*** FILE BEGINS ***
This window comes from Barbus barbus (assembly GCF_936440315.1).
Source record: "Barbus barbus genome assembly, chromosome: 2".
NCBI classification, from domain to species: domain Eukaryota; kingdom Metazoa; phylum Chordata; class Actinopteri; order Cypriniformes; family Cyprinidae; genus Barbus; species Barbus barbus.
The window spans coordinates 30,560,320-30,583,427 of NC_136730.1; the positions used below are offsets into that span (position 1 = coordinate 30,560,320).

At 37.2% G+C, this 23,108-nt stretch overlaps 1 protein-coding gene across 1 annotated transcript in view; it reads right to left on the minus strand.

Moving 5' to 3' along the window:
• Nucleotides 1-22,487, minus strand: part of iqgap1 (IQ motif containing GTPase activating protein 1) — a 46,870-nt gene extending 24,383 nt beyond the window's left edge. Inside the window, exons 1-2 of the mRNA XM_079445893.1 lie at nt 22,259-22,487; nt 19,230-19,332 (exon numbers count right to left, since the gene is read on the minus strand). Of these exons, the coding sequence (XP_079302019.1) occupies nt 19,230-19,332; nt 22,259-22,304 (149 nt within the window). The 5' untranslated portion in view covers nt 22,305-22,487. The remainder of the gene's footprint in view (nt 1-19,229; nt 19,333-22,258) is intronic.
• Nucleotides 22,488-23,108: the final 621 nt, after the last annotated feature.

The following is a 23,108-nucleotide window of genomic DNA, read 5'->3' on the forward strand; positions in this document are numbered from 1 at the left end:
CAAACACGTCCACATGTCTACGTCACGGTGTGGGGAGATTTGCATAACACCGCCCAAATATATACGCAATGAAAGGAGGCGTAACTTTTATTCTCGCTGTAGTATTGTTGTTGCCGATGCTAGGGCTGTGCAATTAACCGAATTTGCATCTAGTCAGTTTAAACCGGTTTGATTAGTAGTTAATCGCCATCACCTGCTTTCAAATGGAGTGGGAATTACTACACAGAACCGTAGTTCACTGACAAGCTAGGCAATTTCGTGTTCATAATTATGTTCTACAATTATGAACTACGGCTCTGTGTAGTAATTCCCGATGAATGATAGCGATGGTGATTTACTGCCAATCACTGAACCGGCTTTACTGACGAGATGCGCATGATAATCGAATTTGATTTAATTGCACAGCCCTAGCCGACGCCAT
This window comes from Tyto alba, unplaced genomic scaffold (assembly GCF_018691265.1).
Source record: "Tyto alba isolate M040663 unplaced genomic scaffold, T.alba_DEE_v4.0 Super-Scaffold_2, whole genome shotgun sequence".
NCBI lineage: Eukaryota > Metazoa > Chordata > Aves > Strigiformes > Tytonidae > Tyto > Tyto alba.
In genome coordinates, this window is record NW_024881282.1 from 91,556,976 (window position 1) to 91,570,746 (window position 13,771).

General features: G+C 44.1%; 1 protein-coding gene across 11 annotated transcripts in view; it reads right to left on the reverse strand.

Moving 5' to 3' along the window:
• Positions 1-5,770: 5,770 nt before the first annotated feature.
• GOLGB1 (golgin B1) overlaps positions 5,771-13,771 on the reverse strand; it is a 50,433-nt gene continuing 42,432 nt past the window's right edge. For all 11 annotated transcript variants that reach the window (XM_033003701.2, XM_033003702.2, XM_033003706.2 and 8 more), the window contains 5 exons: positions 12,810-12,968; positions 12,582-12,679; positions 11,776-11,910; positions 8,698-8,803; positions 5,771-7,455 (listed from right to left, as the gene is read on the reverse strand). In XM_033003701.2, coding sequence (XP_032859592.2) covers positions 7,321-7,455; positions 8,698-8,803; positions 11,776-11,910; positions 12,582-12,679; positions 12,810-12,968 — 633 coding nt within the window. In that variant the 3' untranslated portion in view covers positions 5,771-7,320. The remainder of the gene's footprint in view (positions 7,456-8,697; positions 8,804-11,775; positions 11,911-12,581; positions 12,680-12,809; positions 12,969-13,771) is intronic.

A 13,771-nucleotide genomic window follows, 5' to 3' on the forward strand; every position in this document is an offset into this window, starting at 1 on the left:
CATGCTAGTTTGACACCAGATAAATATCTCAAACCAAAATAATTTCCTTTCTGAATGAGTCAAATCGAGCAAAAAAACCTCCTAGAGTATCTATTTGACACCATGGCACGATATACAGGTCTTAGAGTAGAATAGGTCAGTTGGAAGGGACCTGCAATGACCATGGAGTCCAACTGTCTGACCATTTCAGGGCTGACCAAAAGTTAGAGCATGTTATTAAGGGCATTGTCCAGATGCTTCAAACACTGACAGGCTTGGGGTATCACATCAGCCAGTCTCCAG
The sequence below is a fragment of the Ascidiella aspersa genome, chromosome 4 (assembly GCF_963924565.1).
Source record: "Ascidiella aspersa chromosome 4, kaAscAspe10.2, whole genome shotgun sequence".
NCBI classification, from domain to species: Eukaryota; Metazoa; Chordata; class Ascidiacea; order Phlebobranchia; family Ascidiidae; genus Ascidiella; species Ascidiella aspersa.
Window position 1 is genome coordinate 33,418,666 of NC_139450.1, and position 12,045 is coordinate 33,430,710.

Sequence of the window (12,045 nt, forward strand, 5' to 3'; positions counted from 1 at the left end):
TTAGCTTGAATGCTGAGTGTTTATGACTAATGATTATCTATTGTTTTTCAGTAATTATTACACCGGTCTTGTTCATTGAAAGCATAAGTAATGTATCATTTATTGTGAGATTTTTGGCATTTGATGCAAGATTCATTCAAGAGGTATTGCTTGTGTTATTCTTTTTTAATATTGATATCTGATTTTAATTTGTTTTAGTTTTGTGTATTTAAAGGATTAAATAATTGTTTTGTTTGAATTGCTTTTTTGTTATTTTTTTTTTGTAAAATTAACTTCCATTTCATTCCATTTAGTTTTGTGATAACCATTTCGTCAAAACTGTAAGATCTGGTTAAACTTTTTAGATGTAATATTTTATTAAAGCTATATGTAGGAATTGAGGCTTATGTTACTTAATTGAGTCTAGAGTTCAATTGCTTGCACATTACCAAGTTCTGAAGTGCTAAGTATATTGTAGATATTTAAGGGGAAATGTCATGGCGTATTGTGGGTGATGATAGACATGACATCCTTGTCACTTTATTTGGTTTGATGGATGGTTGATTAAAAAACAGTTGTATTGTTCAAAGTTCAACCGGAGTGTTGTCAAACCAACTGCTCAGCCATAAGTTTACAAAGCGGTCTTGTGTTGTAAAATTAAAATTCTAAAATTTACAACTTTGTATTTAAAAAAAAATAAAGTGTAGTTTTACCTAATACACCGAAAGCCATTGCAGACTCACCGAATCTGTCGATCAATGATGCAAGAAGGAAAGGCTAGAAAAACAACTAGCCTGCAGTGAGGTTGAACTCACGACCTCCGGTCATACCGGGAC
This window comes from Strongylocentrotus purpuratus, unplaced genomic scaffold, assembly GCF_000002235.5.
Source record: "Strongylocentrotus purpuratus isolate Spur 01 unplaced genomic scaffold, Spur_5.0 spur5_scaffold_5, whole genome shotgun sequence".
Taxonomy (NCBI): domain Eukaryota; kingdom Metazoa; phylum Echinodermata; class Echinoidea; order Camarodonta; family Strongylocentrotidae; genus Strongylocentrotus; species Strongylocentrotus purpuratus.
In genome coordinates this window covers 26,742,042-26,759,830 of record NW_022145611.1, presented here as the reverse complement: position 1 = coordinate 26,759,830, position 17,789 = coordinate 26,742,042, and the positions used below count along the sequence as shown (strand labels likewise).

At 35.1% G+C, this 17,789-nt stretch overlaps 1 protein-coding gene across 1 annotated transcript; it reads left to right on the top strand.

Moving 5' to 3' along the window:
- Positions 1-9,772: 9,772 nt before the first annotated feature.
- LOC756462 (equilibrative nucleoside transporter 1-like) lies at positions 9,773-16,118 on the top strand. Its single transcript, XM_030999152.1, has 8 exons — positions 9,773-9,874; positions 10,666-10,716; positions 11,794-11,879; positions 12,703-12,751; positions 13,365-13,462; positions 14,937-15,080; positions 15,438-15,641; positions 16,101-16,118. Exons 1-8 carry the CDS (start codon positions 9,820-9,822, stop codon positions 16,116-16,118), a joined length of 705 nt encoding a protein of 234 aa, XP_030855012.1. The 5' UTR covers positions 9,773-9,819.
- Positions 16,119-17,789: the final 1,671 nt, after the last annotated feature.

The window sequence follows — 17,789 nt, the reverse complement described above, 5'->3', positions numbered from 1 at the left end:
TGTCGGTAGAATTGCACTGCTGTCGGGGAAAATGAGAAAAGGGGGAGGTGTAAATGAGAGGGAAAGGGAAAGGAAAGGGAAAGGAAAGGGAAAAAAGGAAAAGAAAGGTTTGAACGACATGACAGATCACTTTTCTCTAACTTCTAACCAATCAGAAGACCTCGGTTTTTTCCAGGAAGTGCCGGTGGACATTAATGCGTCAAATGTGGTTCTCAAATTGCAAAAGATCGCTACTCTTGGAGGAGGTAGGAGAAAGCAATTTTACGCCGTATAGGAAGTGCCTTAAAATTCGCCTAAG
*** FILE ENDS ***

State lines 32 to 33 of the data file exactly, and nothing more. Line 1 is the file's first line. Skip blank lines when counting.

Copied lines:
Moving 5' to 3' along the window:
- Positions 1-9,772: 9,772 nt before the first annotated feature.